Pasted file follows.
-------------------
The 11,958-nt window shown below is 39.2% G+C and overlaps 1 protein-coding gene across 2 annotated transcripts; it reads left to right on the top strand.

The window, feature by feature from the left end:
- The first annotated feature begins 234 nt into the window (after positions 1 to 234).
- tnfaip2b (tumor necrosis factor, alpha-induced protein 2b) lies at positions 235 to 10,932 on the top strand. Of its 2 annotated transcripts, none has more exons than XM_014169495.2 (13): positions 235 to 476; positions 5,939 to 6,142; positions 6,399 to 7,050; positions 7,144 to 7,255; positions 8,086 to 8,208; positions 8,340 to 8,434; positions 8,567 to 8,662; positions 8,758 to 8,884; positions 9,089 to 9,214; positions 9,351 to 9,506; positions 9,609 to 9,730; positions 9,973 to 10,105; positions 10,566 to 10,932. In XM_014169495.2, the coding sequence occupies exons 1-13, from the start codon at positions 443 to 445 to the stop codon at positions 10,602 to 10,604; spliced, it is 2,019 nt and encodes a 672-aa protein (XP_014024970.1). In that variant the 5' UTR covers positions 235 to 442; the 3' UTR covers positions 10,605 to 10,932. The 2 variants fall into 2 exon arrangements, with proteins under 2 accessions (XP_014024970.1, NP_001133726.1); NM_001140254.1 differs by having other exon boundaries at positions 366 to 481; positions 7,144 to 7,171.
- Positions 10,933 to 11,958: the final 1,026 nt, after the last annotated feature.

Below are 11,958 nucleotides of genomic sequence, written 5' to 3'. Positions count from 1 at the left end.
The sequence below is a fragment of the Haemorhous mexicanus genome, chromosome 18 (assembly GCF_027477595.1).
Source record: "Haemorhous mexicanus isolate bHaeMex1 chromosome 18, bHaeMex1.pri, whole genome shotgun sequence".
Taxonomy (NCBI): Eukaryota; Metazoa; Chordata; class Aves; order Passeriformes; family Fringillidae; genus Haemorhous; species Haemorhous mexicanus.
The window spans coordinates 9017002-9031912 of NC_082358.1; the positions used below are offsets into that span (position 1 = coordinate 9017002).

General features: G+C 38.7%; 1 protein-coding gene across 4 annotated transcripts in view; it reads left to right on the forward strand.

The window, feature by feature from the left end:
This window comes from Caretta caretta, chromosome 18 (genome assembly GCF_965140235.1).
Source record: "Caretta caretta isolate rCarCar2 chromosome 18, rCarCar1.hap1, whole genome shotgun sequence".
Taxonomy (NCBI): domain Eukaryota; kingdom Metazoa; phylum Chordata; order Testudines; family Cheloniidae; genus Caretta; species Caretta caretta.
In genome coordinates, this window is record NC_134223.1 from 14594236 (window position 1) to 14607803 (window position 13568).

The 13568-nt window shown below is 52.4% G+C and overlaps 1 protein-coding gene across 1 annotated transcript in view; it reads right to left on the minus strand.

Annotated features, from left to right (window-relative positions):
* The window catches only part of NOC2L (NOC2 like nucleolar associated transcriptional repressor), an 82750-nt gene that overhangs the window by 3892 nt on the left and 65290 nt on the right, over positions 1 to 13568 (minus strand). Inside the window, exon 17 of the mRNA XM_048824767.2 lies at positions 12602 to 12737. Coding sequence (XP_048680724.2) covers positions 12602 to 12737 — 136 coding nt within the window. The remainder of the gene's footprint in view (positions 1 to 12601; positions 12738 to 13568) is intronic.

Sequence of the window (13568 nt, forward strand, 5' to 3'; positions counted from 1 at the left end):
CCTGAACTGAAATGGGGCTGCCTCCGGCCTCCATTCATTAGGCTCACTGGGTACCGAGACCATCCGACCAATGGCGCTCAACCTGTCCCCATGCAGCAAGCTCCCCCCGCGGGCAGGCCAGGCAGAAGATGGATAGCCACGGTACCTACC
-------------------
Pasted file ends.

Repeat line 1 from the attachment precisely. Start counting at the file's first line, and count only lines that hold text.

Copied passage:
The 11,958-nt window shown below is 39.2% G+C and overlaps 1 protein-coding gene across 2 annotated transcripts; it reads left to right on the top strand.